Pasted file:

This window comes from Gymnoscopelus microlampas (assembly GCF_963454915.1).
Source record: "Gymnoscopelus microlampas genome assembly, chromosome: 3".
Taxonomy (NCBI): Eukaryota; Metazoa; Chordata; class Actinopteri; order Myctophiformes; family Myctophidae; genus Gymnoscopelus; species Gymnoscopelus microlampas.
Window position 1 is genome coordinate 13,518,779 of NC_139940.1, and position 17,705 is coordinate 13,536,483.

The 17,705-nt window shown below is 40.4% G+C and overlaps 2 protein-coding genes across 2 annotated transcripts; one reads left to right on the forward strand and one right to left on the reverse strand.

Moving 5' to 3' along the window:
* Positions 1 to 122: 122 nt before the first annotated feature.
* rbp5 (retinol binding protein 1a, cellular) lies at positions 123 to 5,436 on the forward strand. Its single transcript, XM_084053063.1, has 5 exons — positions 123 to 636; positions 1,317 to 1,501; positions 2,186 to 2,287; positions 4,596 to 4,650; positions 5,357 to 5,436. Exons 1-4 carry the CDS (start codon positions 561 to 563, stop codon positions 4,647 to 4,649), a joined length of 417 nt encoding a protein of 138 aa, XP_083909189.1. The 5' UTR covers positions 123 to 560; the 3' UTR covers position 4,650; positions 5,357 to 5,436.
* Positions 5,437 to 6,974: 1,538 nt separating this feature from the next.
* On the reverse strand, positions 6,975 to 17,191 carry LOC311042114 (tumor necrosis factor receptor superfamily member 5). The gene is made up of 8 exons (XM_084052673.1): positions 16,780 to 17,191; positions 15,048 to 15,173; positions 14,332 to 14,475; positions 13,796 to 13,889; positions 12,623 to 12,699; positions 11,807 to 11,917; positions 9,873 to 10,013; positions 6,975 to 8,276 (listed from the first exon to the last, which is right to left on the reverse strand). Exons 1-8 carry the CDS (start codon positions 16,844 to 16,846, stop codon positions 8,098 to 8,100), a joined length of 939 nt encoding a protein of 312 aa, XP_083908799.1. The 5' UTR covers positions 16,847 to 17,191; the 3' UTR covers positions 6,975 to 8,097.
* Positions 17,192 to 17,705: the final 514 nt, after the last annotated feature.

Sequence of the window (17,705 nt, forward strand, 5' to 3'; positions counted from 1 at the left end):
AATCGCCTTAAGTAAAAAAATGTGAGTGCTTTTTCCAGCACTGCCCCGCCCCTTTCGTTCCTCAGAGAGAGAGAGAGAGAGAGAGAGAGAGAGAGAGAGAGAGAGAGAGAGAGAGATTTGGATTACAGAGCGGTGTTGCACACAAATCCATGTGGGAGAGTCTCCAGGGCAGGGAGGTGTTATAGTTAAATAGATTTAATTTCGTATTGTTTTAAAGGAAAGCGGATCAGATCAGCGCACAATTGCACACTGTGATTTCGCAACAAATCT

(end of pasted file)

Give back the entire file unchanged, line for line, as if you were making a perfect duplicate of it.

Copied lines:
This window comes from Gymnoscopelus microlampas (assembly GCF_963454915.1).
Source record: "Gymnoscopelus microlampas genome assembly, chromosome: 3".
Taxonomy (NCBI): Eukaryota; Metazoa; Chordata; class Actinopteri; order Myctophiformes; family Myctophidae; genus Gymnoscopelus; species Gymnoscopelus microlampas.
Window position 1 is genome coordinate 13,518,779 of NC_139940.1, and position 17,705 is coordinate 13,536,483.

The 17,705-nt window shown below is 40.4% G+C and overlaps 2 protein-coding genes across 2 annotated transcripts; one reads left to right on the forward strand and one right to left on the reverse strand.

Moving 5' to 3' along the window:
* Positions 1 to 122: 122 nt before the first annotated feature.
* rbp5 (retinol binding protein 1a, cellular) lies at positions 123 to 5,436 on the forward strand. Its single transcript, XM_084053063.1, has 5 exons — positions 123 to 636; positions 1,317 to 1,501; positions 2,186 to 2,287; positions 4,596 to 4,650; positions 5,357 to 5,436. Exons 1-4 carry the CDS (start codon positions 561 to 563, stop codon positions 4,647 to 4,649), a joined length of 417 nt encoding a protein of 138 aa, XP_083909189.1. The 5' UTR covers positions 123 to 560; the 3' UTR covers position 4,650; positions 5,357 to 5,436.
* Positions 5,437 to 6,974: 1,538 nt separating this feature from the next.
* On the reverse strand, positions 6,975 to 17,191 carry LOC311042114 (tumor necrosis factor receptor superfamily member 5). The gene is made up of 8 exons (XM_084052673.1): positions 16,780 to 17,191; positions 15,048 to 15,173; positions 14,332 to 14,475; positions 13,796 to 13,889; positions 12,623 to 12,699; positions 11,807 to 11,917; positions 9,873 to 10,013; positions 6,975 to 8,276 (listed from the first exon to the last, which is right to left on the reverse strand). Exons 1-8 carry the CDS (start codon positions 16,844 to 16,846, stop codon positions 8,098 to 8,100), a joined length of 939 nt encoding a protein of 312 aa, XP_083908799.1. The 5' UTR covers positions 16,847 to 17,191; the 3' UTR covers positions 6,975 to 8,097.
* Positions 17,192 to 17,705: the final 514 nt, after the last annotated feature.

Sequence of the window (17,705 nt, forward strand, 5' to 3'; positions counted from 1 at the left end):
AATCGCCTTAAGTAAAAAAATGTGAGTGCTTTTTCCAGCACTGCCCCGCCCCTTTCGTTCCTCAGAGAGAGAGAGAGAGAGAGAGAGAGAGAGAGAGAGAGAGAGAGAGAGAGAGATTTGGATTACAGAGCGGTGTTGCACACAAATCCATGTGGGAGAGTCTCCAGGGCAGGGAGGTGTTATAGTTAAATAGATTTAATTTCGTATTGTTTTAAAGGAAAGCGGATCAGATCAGCGCACAATTGCACACTGTGATTTCGCAACAAATCT